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Deke's Techniques is a collection of short Photoshop and Illustrator projects and creative effects that can be completed in ten minutes or less. The series is taught by computer graphics guru Deke McClelland, and presented in his signature step-by-step style. The intent is to reveal how various Photoshop and Illustrator features can be combined and leveraged in real-world examples so that they can be applied to creative projects right away.
Alright, now that we've created a kind of movie introduction to UAV photography, that is shooting movies with a GoPro attached to a little Quadcopter. It's time you introduce these sometimes hilarious often times painful crashes. There is going to be six of them in all. Now, some of these edits are going to seem a little arbitrary, but when we get done, it will all make sense. Make sure if you're working along with me that your play head is at the end of the movie. And by the way, if you have the Enable Timeline shortcut keys command turned on, then you can take advantage of a couple a shortcuts here.
If you press the Home key, you'll go the very beginning of the movie, like so. And if you press the End key you'll advance to the end of the movie. Then click on the little plus sign over here on the far right side of the timeline panel and locate this file here, the firstcrash.mp4 and open it up. And I need this movie to be about a second shorter at the beginning. So, I'll go ahead and drag the beginning of the movie so that the start value in the upper left corner of that little window there reads 24 seconds.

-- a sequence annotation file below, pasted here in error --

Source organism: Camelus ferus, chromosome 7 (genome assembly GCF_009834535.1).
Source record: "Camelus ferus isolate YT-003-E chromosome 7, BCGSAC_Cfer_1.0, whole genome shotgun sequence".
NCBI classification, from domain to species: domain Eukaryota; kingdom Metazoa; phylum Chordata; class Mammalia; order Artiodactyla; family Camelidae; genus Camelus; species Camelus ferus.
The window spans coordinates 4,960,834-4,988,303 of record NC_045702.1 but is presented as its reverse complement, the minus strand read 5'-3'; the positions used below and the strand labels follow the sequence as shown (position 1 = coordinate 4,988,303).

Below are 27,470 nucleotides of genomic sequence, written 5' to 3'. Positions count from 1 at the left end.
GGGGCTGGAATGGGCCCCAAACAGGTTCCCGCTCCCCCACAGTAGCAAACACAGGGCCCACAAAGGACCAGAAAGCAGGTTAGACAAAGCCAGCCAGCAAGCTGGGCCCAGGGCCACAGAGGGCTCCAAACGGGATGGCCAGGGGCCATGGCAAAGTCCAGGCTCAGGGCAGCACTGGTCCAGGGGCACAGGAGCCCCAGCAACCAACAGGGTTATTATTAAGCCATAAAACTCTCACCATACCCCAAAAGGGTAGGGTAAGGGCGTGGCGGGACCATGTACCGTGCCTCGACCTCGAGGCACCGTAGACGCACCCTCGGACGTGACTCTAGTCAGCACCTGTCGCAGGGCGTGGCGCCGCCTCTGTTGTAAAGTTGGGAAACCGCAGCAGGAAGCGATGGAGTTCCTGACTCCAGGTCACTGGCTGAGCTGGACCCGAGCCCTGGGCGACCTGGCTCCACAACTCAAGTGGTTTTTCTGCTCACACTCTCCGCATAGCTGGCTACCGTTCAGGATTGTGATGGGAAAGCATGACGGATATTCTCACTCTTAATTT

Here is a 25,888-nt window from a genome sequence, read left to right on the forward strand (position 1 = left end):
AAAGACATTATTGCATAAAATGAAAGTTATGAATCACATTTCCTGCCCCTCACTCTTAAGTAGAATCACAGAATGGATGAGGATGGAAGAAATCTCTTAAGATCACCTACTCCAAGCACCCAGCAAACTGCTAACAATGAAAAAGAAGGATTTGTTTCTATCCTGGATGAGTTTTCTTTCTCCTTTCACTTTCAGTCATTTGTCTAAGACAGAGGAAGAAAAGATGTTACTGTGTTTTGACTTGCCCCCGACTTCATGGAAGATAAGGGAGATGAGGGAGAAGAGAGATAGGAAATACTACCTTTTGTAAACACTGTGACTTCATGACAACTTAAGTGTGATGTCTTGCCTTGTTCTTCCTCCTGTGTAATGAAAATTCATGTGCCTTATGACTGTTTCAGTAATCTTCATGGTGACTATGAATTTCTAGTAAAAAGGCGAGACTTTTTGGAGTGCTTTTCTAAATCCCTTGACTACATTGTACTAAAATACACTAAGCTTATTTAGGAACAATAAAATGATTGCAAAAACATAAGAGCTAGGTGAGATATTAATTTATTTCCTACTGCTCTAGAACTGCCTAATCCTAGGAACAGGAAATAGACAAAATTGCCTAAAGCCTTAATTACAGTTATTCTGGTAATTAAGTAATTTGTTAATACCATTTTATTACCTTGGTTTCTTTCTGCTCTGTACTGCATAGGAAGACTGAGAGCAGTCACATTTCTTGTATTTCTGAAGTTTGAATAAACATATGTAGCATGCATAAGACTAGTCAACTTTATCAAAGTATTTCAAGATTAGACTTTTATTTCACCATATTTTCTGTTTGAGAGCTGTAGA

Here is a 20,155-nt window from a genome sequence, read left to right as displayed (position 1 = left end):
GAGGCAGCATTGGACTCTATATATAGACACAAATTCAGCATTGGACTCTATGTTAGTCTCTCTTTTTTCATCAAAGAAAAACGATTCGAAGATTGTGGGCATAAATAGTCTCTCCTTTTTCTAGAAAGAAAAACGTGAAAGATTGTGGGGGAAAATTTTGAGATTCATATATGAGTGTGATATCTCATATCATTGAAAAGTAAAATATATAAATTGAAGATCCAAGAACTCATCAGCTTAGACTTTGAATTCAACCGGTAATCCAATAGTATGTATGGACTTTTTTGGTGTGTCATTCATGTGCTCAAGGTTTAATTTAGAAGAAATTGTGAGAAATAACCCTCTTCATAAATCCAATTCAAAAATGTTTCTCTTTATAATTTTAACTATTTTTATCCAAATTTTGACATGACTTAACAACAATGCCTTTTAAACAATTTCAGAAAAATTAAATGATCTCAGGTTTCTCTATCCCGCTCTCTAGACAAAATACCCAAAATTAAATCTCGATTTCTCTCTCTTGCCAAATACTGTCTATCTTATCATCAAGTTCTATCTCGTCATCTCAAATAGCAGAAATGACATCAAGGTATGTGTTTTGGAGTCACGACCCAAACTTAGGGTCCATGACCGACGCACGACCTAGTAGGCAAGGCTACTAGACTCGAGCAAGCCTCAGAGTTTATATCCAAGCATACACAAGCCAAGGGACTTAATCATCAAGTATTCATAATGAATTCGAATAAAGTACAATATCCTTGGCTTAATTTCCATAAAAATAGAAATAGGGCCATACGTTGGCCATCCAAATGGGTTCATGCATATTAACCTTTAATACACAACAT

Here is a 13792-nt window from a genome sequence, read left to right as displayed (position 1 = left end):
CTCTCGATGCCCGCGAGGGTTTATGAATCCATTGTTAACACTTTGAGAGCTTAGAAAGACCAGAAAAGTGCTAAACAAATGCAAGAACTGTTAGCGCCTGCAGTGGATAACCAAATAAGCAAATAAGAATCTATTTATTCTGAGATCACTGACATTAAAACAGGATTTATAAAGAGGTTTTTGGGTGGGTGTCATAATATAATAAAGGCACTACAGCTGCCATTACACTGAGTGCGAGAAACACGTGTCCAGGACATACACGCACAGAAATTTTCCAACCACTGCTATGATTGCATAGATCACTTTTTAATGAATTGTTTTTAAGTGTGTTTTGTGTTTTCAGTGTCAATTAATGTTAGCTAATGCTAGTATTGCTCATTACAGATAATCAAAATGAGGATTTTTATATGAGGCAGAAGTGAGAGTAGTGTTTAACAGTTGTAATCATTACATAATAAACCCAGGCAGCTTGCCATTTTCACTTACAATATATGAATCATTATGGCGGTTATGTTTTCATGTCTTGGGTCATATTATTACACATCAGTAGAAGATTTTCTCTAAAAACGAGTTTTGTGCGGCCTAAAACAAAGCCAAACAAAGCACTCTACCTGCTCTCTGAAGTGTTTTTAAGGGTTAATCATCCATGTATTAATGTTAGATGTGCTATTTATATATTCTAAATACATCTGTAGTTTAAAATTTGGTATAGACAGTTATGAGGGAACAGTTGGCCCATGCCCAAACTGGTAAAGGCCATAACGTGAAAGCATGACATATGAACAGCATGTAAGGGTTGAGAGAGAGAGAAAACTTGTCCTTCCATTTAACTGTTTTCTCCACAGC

And then Photoshop will go ahead and automatically snap the clip in place to the left. Now I'm going to right click inside the clip. Select the little Node icon there, in order to switch to the Audio panel. And this is a change I'm going to make over and over again. I'm going to take the Volume down to 50%, Fade In to four and Fade Out to one second and that just gives us the smoothest noise possible here. Now I want to introduce a cross fade. So I'll click on the Transition icon, grab that Cross Fade value, notice that the duration is set to two seconds. And I'll drag it and drop it onto the seam right there.
Then, I'll advance my play head to exactly 38 seconds by double clicking in the location of the play head down here in the lower left corner and I'll enter 38:00. Once again, the colon is a delineator between seconds and frames here in the States and then I'll click OK. And now, just go ahead and drag the end of the movie so that it snaps into place right there. Now to introduce the next movie, I'll click in the plus button, and then I'll locate Sam Crash.mp4, click on the Open button, once again, I want to shave off the first second.
So I'll drag the beginning of the movie until the start value reads, 39 seconds is what I'm looking for. And so, that's going to be 3900, by the way if I can get that. That looks good and then I'll go ahead and scroll over to the right a little bit, I'll right click inside the movie. Click on the note icon, change the volume to 50%, fade in to four and fade out to one second and then I'll introduce another cross fade. These are things I'm going to be doing over and over by the way here and you can always go nuts and introduce all kinds of different fades if you want to but generally that just ends up negatively effecting the final experience.
Alright, now, for the next movie, I'll go ahead and click on the plus button in order to bring up the open dialog box, and I'll select patio crash, which was just a bad idea on my part. And click on Open, because I was trying to fly it underneath a tree, after I'd gotten fairly cocky about my skills. And then I'll right click on that movie, and I'll go ahead and click in the notes. And I'll take the volume down to 50% and change the fades to four and one second respectively, and then I'll click on the Transition icon, grab the cross fade, drag in and drop it on the seam right there.